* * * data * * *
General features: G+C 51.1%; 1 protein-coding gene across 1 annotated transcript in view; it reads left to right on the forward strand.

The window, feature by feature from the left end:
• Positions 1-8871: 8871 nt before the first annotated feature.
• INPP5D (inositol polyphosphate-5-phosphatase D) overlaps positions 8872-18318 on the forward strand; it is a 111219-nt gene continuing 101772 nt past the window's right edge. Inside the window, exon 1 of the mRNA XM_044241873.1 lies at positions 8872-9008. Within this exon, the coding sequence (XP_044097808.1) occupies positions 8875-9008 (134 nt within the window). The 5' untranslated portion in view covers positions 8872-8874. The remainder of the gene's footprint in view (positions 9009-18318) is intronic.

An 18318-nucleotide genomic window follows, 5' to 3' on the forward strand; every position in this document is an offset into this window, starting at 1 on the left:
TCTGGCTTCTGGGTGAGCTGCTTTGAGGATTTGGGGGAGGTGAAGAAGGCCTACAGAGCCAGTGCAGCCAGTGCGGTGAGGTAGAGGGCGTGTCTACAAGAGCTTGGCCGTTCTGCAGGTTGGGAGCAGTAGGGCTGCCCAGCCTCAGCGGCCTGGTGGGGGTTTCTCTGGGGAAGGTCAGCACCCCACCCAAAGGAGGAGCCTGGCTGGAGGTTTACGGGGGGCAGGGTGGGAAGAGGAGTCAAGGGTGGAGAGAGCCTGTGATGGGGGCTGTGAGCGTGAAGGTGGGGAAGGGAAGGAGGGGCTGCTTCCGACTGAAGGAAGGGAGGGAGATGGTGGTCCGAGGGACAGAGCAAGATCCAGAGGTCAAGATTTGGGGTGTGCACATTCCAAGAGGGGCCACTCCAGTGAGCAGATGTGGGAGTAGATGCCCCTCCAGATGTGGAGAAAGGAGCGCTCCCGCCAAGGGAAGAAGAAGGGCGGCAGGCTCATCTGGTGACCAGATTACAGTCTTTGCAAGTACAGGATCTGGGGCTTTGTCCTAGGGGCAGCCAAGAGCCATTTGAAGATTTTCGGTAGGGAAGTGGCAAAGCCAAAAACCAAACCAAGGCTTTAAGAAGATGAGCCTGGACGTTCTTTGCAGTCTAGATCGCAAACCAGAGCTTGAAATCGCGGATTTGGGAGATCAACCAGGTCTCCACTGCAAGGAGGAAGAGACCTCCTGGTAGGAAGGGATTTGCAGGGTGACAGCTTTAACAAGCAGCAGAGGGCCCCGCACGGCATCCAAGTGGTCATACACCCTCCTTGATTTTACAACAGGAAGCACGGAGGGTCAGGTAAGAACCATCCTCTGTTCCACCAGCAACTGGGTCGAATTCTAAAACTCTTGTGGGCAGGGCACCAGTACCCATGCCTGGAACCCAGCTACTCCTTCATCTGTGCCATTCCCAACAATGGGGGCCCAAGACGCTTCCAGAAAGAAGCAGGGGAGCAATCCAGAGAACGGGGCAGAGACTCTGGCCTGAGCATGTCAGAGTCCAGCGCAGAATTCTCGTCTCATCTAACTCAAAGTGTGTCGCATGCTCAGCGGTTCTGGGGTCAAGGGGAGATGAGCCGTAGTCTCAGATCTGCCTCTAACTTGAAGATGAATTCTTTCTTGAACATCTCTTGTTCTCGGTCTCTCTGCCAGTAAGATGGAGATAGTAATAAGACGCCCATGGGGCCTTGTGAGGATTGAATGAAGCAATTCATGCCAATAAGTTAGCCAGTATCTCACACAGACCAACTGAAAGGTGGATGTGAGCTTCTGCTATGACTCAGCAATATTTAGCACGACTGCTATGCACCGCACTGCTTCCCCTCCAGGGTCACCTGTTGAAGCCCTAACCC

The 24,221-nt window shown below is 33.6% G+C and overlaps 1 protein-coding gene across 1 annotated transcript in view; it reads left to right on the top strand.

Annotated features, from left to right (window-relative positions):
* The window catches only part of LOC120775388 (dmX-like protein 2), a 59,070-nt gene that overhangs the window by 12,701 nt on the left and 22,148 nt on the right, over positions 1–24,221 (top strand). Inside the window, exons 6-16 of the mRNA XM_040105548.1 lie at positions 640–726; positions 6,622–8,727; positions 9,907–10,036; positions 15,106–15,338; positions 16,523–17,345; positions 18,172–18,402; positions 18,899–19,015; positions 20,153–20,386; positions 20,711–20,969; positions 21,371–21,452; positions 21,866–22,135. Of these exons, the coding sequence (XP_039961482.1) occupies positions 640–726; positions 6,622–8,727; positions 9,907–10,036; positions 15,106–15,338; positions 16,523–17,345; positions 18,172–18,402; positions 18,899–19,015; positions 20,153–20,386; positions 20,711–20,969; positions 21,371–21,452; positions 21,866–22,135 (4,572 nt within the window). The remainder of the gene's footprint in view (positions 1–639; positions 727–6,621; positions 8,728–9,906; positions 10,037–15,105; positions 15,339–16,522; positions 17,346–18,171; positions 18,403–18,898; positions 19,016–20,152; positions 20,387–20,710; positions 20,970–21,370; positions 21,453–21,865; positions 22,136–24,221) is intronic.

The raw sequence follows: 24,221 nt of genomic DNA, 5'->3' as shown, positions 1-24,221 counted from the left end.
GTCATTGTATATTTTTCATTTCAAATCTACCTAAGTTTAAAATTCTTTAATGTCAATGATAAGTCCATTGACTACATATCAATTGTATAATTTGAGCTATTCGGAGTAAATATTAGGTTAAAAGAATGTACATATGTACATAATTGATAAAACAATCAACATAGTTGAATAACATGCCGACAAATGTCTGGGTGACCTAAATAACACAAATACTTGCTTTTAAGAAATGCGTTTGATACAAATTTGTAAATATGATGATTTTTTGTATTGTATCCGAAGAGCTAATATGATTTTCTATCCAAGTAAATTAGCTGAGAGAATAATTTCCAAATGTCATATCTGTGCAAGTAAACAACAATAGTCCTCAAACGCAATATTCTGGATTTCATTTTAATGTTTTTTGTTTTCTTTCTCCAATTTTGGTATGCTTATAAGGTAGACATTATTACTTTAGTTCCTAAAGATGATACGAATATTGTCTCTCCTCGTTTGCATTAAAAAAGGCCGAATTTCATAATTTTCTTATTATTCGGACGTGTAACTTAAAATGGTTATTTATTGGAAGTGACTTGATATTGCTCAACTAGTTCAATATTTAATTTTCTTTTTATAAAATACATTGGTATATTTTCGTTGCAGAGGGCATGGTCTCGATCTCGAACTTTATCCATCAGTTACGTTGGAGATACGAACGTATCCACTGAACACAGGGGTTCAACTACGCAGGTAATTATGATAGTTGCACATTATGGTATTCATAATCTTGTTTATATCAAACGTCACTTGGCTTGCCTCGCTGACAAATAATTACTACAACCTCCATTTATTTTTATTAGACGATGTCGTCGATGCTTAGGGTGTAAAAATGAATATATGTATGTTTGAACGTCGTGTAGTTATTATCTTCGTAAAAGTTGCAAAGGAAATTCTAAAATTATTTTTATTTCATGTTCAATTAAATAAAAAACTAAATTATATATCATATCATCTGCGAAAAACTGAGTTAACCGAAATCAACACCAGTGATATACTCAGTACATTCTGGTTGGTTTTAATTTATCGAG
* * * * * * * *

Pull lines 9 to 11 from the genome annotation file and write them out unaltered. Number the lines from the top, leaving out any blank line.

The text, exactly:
* The window catches only part of LOC120775388 (dmX-like protein 2), a 59,070-nt gene that overhangs the window by 12,701 nt on the left and 22,148 nt on the right, over positions 1–24,221 (top strand). Inside the window, exons 6-16 of the mRNA XM_040105548.1 lie at positions 640–726; positions 6,622–8,727; positions 9,907–10,036; positions 15,106–15,338; positions 16,523–17,345; positions 18,172–18,402; positions 18,899–19,015; positions 20,153–20,386; positions 20,711–20,969; positions 21,371–21,452; positions 21,866–22,135. Of these exons, the coding sequence (XP_039961482.1) occupies positions 640–726; positions 6,622–8,727; positions 9,907–10,036; positions 15,106–15,338; positions 16,523–17,345; positions 18,172–18,402; positions 18,899–19,015; positions 20,153–20,386; positions 20,711–20,969; positions 21,371–21,452; positions 21,866–22,135 (4,572 nt within the window). The remainder of the gene's footprint in view (positions 1–639; positions 727–6,621; positions 8,728–9,906; positions 10,037–15,105; positions 15,339–16,522; positions 17,346–18,171; positions 18,403–18,898; positions 19,016–20,152; positions 20,387–20,710; positions 20,970–21,370; positions 21,453–21,865; positions 22,136–24,221) is intronic.

The raw sequence follows: 24,221 nt of genomic DNA, 5'->3' as shown, positions 1-24,221 counted from the left end.
GTCATTGTATATTTTTCATTTCAAATCTACCTAAGTTTAAAATTCTTTAATGTCAATGATAAGTCCATTGACTACATATCAATTGTATAATTTGAGCTATTCGGAGTAAATATTAGGTTAAAAGAATGTACATATGTACATAATTGATAAAACAATCAACATAGTTGAATAACATGCCGACAAATGTCTGGGTGACCTAAATAACACAAATACTTGCTTTTAAGAAATGCGTTTGATACAAATTTGTAAATATGATGATTTTTTGTATTGTATCCGAAGAGCTAATATGATTTTCTATCCAAGTAAATTAGCTGAGAGAATAATTTCCAAATGTCATATCTGTGCAAGTAAACAACAATAGTCCTCAAACGCAATATTCTGGATTTCATTTTAATGTTTTTTGTTTTCTTTCTCCAATTTTGGTATGCTTATAAGGTAGACATTATTACTTTAGTTCCTAAAGATGATACGAATATTGTCTCTCCTCGTTTGCATTAAAAAAGGCCGAATTTCATAATTTTCTTATTATTCGGACGTGTAACTTAAAATGGTTATTTATTGGAAGTGACTTGATATTGCTCAACTAGTTCAATATTTAATTTTCTTTTTATAAAATACATTGGTATATTTTCGTTGCAGAGGGCATGGTCTCGATCTCGAACTTTATCCATCAGTTACGTTGGAGATACGAACGTATCCACTGAACACAGGGGTTCAACTACGCAGGTAATTATGATAGTTGCACATTATGGTATTCATAATCTTGTTTATATCAAACGTCACTTGGCTTGCCTCGCTGACAAATAATTACTACAACCTCCATTTATTTTTATTAGACGATGTCGTCGATGCTTAGGGTGTAAAAATGAATATATGTATGTTTGAACGTCGTGTAGTTATTATCTTCGTAAAAGTTGCAAAGGAAATTCTAAAATTATTTTTATTTCATGTTCAATTAAATAAAAAACTAAATTATATATCATATCATCTGCGAAAAACTGAGTTAACCGAAATCAACACCAGTGATATACTCAGTACATTCTGGTTGGTTTTAATTTATCGAG